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Evaluating the Implementation of a Professional Sport Team’s Corporate Community Involvement Initiative

Lisa Kihl, Kathy Babiak, and Scott Tainsky

As corporate community initiatives (CCI) in sport are becoming an important dimension of corporate social responsibility, a key issue is evaluating the quality of the processes by which they are delivered and how they are managed. The purpose of this study was to explore the implementation process of a professional sport team’s CCI using program evaluation theory (Chen, 2005). Interviews were conducted with 42 key stakeholders (team executives, partnership implementers, participants, parents, coaches) from one Major League Baseball team’s CCI to understand critical processes involved in CCI implementation and execution. The findings showed concerns in the quality of program implementation with the: 1) the partnership agreement, 2) the ecological context, 3) protocol and implementation, and 4) target population. We propose an iterative model of program evaluation for use in the sport context. We conclude the paper with recommendations for further research in this area and implications for practitioners.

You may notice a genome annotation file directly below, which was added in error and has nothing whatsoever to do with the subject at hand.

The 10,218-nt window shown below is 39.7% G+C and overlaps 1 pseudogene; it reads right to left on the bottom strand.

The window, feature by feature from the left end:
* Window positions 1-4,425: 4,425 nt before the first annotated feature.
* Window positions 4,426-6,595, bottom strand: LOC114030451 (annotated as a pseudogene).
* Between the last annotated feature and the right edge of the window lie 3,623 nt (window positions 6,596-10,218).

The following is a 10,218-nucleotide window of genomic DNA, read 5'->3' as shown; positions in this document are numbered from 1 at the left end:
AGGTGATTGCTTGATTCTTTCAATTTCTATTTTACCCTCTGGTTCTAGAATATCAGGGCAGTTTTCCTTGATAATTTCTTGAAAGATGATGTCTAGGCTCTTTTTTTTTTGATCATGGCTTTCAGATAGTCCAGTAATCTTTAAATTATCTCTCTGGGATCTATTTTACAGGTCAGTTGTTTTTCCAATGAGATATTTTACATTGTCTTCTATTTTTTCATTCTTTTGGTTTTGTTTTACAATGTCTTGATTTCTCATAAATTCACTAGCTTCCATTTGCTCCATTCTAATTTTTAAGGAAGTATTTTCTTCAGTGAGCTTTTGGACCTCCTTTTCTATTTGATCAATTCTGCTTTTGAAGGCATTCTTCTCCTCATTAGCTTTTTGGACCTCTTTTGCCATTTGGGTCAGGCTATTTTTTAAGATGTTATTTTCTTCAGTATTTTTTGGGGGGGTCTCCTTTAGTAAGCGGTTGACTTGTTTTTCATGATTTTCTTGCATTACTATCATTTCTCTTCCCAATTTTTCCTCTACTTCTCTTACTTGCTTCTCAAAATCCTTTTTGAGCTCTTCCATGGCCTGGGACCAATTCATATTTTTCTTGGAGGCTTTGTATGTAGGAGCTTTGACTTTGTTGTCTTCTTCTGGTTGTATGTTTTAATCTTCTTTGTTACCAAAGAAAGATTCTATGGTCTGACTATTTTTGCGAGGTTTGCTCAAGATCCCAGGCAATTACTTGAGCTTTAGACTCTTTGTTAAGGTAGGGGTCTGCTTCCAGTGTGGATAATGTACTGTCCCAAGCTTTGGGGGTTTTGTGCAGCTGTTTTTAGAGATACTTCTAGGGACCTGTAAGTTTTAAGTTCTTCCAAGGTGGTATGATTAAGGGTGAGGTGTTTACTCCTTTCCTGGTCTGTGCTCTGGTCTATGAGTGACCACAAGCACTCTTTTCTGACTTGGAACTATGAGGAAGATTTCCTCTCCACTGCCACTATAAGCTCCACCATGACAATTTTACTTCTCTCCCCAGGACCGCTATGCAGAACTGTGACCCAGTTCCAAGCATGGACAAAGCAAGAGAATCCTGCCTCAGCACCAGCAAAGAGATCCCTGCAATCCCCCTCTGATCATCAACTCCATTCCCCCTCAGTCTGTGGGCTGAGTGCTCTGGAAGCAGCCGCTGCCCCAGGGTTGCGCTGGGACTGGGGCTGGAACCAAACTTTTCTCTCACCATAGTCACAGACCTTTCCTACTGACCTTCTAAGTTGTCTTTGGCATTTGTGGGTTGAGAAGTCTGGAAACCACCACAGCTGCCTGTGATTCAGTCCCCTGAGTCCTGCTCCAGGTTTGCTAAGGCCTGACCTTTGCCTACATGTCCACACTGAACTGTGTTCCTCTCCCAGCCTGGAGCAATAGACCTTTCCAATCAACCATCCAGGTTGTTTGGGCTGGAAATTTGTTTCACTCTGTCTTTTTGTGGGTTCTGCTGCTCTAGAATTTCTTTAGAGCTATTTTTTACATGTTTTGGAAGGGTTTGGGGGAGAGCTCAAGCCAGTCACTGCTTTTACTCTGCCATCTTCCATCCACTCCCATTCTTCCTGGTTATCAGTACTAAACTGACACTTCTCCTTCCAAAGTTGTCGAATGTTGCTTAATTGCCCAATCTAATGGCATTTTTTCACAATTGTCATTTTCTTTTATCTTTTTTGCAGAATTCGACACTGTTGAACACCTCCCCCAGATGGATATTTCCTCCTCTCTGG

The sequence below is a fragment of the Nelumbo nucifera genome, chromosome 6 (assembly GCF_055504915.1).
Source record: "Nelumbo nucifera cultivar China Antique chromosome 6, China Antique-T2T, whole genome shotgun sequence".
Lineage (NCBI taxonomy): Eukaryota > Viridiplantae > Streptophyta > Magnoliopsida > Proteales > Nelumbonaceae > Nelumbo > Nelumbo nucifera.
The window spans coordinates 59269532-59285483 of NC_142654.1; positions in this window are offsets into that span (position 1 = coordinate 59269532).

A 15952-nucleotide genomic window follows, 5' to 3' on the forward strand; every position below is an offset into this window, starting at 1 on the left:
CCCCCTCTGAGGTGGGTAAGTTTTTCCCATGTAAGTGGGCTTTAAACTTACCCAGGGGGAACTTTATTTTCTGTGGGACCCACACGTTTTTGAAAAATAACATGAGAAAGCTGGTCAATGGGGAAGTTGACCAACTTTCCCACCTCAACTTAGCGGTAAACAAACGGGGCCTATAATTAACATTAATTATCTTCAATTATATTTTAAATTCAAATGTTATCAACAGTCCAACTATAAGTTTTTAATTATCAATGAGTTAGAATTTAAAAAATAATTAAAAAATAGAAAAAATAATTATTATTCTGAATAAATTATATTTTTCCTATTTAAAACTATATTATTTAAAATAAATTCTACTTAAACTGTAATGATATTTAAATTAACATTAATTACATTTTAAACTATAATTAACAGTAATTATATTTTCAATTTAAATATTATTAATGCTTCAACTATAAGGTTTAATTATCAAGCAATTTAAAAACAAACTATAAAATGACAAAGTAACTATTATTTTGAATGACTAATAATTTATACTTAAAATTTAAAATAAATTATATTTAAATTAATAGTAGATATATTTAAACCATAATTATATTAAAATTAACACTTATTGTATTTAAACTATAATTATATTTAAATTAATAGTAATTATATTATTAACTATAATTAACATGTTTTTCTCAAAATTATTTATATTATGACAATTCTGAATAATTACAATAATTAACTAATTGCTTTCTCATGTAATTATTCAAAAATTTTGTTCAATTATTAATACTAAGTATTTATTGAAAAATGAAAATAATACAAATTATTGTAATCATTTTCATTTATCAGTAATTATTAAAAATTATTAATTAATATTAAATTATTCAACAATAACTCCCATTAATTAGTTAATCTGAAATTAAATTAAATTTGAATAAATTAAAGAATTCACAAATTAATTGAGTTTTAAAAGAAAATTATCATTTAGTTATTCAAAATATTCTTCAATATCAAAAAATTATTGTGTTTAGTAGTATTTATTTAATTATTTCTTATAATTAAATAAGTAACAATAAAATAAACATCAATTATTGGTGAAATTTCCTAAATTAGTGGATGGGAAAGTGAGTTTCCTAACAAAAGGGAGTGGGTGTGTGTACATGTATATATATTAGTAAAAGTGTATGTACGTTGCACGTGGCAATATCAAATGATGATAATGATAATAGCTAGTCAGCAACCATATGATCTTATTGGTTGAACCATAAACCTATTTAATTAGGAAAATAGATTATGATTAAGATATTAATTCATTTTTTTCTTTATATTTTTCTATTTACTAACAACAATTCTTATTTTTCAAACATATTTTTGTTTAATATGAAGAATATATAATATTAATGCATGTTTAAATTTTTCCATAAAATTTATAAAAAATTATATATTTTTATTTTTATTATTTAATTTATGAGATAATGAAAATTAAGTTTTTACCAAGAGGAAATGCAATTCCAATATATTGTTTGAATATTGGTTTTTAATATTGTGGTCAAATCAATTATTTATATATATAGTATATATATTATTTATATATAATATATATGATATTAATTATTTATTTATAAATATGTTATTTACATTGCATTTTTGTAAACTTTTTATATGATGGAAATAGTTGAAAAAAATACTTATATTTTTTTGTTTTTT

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Delivery Approaches Within Exercise Referral Schemes: A Survey of Current Practice in England

Nikita Rowley, James Steele, Steve Mann, Alfonso Jimenez, and Elizabeth Horton